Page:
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All About Waxes

It seems that every year the number of waxes to choose from becomes more expansive. These days the candle maker has an infinite amount of choices to make when starting out or even looking at a new wax. During the selection process a basic decision has to be made between paraffin waxes, natural wax, “hybrid waxes” and even gels.

Within each of the above classifications there are many choices available. In previous articles we covered some of these waxes and topics. But with the continued introduction of new products it may be time to explore this topic again.

The largest segment of the market right now is paraffin wax candles. Paraffin waxes are available as a straight wax or as a blended wax. A generic definition of straight paraffin would be a wax that has no additives as part of the product. For optimum results, most straight waxes will require some type of additives to be used. A blend, on the other hand, would generally be a wax that is ready to go for the candle maker--no other additives are needed except for the scent and color. A blend and straight paraffin will have their own strengths and weaknesses. Straight waxes are generally available in melt point range of 120-160 degrees F.

There are a plethora of choices to make within the natural wax category also. These choices include beeswax (yellow and white), soy wax, vegetable base and even palm-based products. The yellow beeswax continues to be a popular choice among candle makers. This product is relatively easy to use and is a very consistent product. When doing containers a 100% soy product is the perennial choice. One of the drawbacks with all soy products has been their inability to retain large scent loads. Most soy waxes are capable of holding about 3 - 6% scent.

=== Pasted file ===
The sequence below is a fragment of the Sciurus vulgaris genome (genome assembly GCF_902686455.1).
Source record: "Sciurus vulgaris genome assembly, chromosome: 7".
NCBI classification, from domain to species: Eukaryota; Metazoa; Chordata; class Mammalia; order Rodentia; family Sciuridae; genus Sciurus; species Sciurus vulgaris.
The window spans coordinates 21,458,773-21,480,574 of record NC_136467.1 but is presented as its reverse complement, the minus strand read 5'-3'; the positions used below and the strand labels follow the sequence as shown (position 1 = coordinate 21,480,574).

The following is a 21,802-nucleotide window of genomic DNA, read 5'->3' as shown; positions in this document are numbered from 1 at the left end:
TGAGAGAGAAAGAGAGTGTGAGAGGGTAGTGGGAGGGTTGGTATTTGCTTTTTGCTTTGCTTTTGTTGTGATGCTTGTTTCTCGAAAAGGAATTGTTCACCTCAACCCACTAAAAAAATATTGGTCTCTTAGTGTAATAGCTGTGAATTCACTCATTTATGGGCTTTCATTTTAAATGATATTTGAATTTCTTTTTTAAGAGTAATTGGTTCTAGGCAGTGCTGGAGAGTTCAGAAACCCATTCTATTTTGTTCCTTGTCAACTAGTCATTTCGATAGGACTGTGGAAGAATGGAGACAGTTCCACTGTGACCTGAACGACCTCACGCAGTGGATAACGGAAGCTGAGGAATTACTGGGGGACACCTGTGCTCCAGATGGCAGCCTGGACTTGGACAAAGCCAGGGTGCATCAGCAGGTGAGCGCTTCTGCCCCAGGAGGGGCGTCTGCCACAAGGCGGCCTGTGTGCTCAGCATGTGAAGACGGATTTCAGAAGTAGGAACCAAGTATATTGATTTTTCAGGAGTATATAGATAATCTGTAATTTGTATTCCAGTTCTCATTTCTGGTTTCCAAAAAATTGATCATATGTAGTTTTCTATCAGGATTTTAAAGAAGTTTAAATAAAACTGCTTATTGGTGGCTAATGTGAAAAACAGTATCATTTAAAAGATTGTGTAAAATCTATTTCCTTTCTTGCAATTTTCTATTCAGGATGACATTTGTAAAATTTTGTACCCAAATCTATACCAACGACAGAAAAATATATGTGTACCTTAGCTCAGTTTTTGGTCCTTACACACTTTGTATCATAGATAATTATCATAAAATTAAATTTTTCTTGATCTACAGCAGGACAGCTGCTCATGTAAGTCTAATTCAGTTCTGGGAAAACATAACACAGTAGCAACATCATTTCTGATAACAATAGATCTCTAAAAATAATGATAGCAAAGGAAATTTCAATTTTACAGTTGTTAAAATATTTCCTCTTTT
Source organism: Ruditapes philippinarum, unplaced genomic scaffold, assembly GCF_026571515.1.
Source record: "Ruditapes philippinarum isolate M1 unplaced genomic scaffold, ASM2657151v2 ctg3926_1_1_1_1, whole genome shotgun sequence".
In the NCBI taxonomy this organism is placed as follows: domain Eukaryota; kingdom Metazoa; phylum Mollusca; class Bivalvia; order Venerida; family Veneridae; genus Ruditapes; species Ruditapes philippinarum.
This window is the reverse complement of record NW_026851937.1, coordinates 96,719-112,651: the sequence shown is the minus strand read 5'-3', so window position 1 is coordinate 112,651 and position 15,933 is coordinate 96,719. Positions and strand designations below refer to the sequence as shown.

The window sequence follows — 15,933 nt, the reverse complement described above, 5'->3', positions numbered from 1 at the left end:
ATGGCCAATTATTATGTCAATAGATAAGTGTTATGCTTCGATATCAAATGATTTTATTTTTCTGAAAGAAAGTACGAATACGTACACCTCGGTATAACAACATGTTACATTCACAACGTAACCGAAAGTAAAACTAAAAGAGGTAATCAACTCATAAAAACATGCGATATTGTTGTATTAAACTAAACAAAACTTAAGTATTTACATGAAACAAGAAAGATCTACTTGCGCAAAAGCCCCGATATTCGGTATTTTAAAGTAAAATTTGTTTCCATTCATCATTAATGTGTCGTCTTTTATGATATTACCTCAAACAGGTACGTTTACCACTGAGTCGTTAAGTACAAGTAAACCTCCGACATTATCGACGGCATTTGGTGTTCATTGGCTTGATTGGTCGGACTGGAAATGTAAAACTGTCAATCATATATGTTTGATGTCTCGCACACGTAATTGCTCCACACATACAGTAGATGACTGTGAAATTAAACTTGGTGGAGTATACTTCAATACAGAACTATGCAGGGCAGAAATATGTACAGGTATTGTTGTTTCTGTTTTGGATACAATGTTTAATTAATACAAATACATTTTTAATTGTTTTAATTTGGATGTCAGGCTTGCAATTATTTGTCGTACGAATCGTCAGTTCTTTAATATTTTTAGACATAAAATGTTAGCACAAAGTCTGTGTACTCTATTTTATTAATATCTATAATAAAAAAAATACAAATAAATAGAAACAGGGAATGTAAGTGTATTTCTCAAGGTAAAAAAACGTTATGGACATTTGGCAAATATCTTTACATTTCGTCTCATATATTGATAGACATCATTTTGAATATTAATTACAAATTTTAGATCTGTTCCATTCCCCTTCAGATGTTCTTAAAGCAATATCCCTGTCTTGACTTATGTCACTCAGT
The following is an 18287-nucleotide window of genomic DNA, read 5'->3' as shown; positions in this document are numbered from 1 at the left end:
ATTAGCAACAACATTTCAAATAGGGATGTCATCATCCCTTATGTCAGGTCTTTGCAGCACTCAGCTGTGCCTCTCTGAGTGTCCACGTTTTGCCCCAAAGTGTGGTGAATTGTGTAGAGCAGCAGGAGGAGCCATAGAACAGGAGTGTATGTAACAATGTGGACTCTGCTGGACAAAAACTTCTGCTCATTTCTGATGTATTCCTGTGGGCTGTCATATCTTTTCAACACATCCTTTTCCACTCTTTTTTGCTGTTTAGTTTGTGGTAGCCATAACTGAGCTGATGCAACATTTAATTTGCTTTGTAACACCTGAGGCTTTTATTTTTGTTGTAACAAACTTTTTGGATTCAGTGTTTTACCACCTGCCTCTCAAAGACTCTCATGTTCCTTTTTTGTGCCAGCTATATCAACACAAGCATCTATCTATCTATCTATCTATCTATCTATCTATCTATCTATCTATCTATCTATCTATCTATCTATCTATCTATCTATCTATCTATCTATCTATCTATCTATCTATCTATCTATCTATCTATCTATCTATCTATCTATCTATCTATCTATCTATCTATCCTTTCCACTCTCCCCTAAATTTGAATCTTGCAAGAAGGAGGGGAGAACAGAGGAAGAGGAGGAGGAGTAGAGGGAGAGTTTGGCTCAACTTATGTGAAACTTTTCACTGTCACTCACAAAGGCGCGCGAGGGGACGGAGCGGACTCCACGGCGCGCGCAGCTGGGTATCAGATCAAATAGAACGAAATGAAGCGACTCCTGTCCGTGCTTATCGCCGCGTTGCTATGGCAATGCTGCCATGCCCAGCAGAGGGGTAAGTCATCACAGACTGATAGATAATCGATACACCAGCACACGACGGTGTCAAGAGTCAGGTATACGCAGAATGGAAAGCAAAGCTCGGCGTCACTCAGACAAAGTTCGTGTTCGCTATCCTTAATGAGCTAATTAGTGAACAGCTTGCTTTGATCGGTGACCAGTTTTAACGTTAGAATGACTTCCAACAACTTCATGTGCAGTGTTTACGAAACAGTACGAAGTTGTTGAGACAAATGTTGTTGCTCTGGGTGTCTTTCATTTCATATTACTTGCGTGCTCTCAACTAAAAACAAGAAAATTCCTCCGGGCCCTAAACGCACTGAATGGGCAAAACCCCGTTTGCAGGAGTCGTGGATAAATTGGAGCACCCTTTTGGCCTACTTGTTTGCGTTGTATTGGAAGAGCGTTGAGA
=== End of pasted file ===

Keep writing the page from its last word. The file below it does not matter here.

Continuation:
F Wax Candles

One of the most novel products within the natural waxes category has to be the new “Design” waxes, which include F Wax, G Wax and Q Wax. These waxes allow candles to be made where each candle has a unique design and texture.

One of the newest categories of waxes to “hit the market” is referred to by many as hybrids. These waxes, while they are not always promoted as such, are a combination of paraffin waxes and natural waxes. These waxes enjoy the benefits of the low shrinkage the soys offer combined with the positive scent retention and burning characteristics of paraffin waxes. Another new category is specialty waxes. Both categories of waxes typically are formulated to perform well for a specific application.

Votives made with
V Wax.
In most instances these complex formulations have been designed for specific application such as the V Wax. This new wax has been designed specifically as a one-pour wax for votives. The J-300 has been specifically designed to achieve “layering” in containers.
Containers made with J-300.
With all of the different kinds of waxes and uses, it can be overwhelming at times to select the best one for your application.
 
   
  More Candle Making Information and Instruction

Soy Wax
Using beeswax
Candle making basics
Candle making vocabulary
Candle making safety
What's new in candle making
Importance of temperature
Mold techniques
Polycarbonate molds
Choosing colors
All about waxes
Wax 101
Blended versus non-blended waxes
Palm Wax
Natural wax
Whipped wax
All about wicks
Protecting your candles from the sun
Using UV absorbers
Making a chunk candle
Making double pour candles
Making white candles white
Making crackled candles
Selecting the proper sustaining base

   
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